Unlike most geeky hobbies, tabletop gaming expects you to spend time in the same room as other people. In fact, in order to get the most out of an RPG campaign, you regularly need to spend long periods of time in the same room as the same group of people who are all doing exactly the same thing as you… and who has time for that in this day and age? Nowhere is the toxic nature of capitalism more evident than in the changing face of work: A generation ago, a family could support itself with only one person working a regular 9-5 job but the waves of economic collapse that have swept around the world since the 1970s mean that everyone now works increasingly long hours with increasingly unpredictable schedules. Ever happy to exploit, the companies that helped to shatter the traditional work/life balance now peddle their wares as rewards and escapes from the demands of the unreasonable workplace that they themselves created. The upshot of this capitalist push-me-pull-you is that people now regularly return home in a state of physical and spiritual exhaustion that lends itself more readily to medicinal applications of booze and shit TV than to arguing with your friends and doing maths. Some of the main beneficiaries of our increasingly horrid work/life balances are massively multiplayer online RPGs such as Blizzard’s World of Warcraft, a game inspired by tabletop RPGs that removes the need to prepare adventures, do maths or meet up with people in real life. Given how successful MMORPGs have become, it is hardly surprising that the next iteration of D&D would use MMORPGs as a point of aesthetic departure.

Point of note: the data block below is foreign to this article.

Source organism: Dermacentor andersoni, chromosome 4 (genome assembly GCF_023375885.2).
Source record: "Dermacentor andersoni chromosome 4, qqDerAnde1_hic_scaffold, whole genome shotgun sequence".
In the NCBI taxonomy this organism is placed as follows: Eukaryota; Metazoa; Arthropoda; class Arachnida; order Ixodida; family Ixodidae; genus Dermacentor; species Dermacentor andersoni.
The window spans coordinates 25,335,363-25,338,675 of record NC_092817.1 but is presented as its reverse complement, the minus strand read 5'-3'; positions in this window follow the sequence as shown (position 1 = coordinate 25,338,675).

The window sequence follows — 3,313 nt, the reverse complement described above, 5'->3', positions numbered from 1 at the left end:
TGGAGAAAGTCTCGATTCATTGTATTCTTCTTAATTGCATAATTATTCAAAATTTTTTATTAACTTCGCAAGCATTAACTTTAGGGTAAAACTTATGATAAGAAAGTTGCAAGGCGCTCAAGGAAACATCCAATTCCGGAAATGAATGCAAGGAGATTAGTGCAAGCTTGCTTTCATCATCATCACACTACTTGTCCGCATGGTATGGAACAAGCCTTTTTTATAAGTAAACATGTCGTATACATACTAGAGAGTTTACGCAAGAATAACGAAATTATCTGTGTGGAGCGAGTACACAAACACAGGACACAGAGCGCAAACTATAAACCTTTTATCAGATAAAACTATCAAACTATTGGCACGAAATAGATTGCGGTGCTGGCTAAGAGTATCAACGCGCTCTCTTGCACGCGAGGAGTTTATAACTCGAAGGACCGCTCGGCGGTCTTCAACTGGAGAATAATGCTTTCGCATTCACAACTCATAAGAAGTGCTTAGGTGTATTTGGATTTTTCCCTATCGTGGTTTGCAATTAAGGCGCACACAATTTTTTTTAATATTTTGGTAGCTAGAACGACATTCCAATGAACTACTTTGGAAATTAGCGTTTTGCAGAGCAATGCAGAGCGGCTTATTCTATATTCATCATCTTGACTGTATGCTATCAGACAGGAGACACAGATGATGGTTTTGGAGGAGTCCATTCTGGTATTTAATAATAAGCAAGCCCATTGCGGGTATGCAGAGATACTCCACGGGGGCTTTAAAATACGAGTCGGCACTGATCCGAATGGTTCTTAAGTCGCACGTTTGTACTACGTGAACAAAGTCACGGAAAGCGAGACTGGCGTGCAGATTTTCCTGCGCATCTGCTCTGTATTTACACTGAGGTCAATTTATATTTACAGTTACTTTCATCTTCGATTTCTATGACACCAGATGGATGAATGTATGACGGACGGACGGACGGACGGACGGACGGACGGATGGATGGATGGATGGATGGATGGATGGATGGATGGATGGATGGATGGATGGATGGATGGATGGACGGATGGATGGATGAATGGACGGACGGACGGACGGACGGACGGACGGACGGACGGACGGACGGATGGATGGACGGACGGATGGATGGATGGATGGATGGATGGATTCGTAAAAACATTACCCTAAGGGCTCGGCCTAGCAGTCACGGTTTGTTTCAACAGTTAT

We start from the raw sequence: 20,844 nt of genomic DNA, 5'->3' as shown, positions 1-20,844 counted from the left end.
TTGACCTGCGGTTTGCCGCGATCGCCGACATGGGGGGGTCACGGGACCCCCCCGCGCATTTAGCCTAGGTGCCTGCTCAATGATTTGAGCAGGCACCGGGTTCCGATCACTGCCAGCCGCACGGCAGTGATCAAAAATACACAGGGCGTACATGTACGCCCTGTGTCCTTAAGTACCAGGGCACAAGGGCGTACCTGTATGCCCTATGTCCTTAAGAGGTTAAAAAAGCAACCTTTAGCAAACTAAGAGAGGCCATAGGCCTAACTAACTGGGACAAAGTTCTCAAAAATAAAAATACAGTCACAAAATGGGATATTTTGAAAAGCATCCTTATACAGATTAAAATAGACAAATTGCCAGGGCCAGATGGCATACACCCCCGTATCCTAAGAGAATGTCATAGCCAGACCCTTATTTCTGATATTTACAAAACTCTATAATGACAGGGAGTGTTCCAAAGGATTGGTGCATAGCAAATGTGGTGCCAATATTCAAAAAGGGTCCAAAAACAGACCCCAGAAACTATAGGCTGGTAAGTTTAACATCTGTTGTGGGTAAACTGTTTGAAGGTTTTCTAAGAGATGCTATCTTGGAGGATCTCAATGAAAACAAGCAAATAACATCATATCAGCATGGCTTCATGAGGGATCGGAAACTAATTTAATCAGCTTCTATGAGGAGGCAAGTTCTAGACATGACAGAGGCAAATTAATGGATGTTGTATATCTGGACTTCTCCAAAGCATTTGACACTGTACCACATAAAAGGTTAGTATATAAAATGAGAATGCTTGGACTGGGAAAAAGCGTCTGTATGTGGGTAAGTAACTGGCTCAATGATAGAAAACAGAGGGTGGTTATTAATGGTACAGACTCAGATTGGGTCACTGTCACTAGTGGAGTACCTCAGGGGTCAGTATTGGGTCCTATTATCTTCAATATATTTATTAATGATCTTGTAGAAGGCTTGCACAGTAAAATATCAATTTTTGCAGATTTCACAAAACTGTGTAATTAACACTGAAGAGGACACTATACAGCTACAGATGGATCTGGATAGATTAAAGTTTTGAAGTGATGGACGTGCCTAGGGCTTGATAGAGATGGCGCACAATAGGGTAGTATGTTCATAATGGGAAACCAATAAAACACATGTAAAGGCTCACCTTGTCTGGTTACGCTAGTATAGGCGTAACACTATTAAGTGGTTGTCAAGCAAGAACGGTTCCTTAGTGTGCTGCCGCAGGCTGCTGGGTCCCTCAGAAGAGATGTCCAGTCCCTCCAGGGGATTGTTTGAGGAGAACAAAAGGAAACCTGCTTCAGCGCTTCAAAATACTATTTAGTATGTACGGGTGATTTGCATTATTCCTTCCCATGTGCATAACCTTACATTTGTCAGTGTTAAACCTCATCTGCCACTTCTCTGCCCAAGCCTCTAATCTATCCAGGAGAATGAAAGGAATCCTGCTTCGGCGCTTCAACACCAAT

Dungeons & Dragons 4th Edition remains the most radical reworking of the rules to date. While the designers drew inspiration from the 3E rules and retained a lot of the iconography of previous editions, the game is best understood as an attempt to create a board game based upon principles of MMORPG design. Unlike 3E, which provided a flexible skill system that wound up focussing on tactical engagements, 4E was built with nothing but tactical engagements in mind resulting in characters almost entirely defined by lists of powers. Despite making some gratifying inroads into the MMORPG market thanks to the widely publicised (and presumably expensive) support of Penny Arcade, interest in D&D4 plateaued when people suddenly realised that it was nothing more than a regular MMORPG with added maths and travel times.

Dungeons & Dragons has long been paralysed by the weight of its own history. Early editions simply assumed that anyone wishing to play was already playing and when that toxic attitude finally receded it was replaced by the equally problematic assumption that anyone wanting to play D&D would want to play it in the exact same manner as the brand’s core audience. This weird cultural ego-centrism will be instantly familiar to anyone who expressed an interest in science fiction only to have Robert A. Heinlein’s Rocketship Galileo thrust into their disappointed paws. Sure… the Heinlein juveniles served as a gateway drug for a lot of young readers but should we really assume that young readers today will respond to the same things as young readers in the 1940s? This is not the 1970s and not everyone is a socially inept teenaged boy, why do the owners of D&D continue to ignore thousands of potential customers? Simple: Cowardice and short sightedness.